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Old 01-14-2006, 12:27 AM   #1
Beth Moscov
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Okay.

Doc just called and told me the results of my MRI. I haven't seen the specialist yet. That will be on Wednesday. But if anyone who has gone through this can tell me what they learned about:

treatment options and successes/failure

maintaining workout health.

I would appreciate what you could tell me.
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Old 01-14-2006, 09:30 AM   #2
William Hunter
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Beth, first of all sorry to hear about your injury.

Secondly, unfortunately there are many different terms used to describe disk injuries (protrusion, bulge, herniation, rupture, fragmentation - hopefully no one professional uses the term "slip" anymore). In my experience I've seen radiologists have some disagreement as when to use which term to describe what they see on film. I generally take rupture to mean that the outer ligamentous structure, the annular fibers, has/have torn, which may mean that the inner nuclear material is on its way out. Not good.

A more important starting point would be to describe your symptoms. Severe pain? Only in the LB or LBP with radiating pain into the leg? Radiating below the knee? Are you antalgic (unable or unwilling to straighten up, possibly tilted to one side like a ship in trouble)? If there are more serious neurological symptoms, such as trouble with bowel or bladder control, then you would already have been sent to the neurosugeon.

If you're basically functional, then, IMO, a proper physical exam would include various loading strategies to determine which movements worsen or lessen the pain. McKenzie protocol is a good place to start, where they determine first whether or not flexion or extension has an effect on your pain.

Hopefully others will chime in, but I'd like to hear what you're feeling currently, plus the mechanism of injury, if there was one.
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Old 01-14-2006, 10:08 AM   #3
Beth Moscov
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William,

You said: I generally take rupture to mean that the outer ligamentous structure, the annular fibers, has/have torn, which may mean that the inner nuclear material is on its way out. Not good.


That is how the doc described it. But it was my family doc. I see an excellent back doc on Wednesday for better diagnosis and treatment options.

Symptoms: Pain in the local region constantly. Also off to the left side. Made worse by staying in any position for any length of time - except sleeping on my tempurpedic mattress. On occasion the pain runs down both the front and back of my left leg. On occasion it goes down both. I also experience occasional numbness and/or tingling.

As a CrossFit trainer, I have already done a bunch of work on my own to figure out what I can do physically. Squats are great, even with weight. Just not max weights. Kettlebell swings seem to be the best. They hurt while doing it but I get the most relief from anything after two or three hours after doing them. The other thing that helps when it is completely flared up is sitting in a squat position - it seems to stretch the area out and feels less "compressed".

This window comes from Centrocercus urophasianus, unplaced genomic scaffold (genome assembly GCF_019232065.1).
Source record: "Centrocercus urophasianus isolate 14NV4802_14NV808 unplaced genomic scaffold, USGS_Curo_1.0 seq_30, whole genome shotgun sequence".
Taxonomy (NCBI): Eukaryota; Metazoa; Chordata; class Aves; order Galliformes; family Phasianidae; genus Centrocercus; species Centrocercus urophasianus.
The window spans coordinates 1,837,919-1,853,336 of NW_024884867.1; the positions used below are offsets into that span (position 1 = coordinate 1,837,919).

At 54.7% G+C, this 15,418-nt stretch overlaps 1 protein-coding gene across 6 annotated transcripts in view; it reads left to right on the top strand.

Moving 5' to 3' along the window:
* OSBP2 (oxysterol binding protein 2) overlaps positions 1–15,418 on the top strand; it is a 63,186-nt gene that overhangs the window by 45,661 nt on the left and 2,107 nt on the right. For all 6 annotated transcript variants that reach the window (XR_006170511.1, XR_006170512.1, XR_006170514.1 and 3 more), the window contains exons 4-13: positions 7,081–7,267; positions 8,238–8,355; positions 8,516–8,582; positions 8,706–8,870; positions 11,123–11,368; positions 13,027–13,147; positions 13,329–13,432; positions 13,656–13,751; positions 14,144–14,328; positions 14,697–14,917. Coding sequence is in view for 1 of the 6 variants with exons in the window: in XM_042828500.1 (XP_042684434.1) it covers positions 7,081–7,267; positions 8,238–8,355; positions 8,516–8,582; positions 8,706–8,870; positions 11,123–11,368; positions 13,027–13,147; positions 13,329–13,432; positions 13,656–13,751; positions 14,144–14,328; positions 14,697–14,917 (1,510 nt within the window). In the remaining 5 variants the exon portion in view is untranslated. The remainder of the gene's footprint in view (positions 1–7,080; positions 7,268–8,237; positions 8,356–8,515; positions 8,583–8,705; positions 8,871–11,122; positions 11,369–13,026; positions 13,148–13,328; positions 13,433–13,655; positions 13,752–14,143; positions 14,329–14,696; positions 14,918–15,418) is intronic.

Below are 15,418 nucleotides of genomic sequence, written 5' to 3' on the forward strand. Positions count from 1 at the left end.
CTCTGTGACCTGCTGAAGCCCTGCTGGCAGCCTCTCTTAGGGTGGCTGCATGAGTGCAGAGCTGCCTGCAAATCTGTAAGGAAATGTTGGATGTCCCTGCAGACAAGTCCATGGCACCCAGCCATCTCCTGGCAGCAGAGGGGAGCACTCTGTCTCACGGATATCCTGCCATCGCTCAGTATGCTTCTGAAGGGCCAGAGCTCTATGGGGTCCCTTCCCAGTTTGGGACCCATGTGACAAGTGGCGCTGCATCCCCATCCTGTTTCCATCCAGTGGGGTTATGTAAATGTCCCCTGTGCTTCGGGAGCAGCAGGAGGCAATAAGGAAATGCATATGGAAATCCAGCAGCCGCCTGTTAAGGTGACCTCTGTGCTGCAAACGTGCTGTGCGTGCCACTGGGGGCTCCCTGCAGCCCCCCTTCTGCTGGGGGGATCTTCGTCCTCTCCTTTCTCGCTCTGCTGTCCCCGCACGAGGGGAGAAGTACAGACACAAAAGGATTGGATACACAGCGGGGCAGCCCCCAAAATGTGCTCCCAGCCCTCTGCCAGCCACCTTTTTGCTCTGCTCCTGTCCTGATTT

History: I was rear ended in a car accident that totalled my car about three years ago. That is when the pain began. The angle of the road made the injury worse on the left. I have done fine with exercise, acupuncture, and physical therapy until about a month ago. I actually think running my half marathon in the end of October is part of what caused the destabilization of the area. That was when I had my first flare up of this intensity but it went away with exercise and antinflammatories (over the counter naproxin).

In December my very large dog had some serious illness issues. I spent a lot of time on the floor with her petting her. In retrospect, I was sitting in a way that strained my back, plus simply sitting for hours didn't help either. This led to the current flare up which was finally triggered after a bunch of yard work (I live on a farm so I was hauling hay and stacking wood).

So, hopefully this will help you help me.

What is the McKenzie protocol?

I am concerned about the average physical therapy as I am so much stronger than most people with this type of injury. If they try and get me to do some of the stuff my friends do, I will have to stifle a laugh. One PT I know told a friend of mine that anyone who can do abmat situps must have incredible abs. The main thing is that they often think I must be just fine because I can do things the average person can't. But I don't want to hurt and I am definately impaired. But with CrossFit, I am starting at a high level of function compared to what most PT's see.

(Message edited by beth_moscov on January 14, 2006)
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Old 01-14-2006, 07:06 PM   #4
James Hall
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Beth,
I'm a CertMDT (McKenzie). Does repeated flexion or extension make you better or worse? Or does side gliding make you better or worse?
The trick is finding the offending direction and going opposite to that.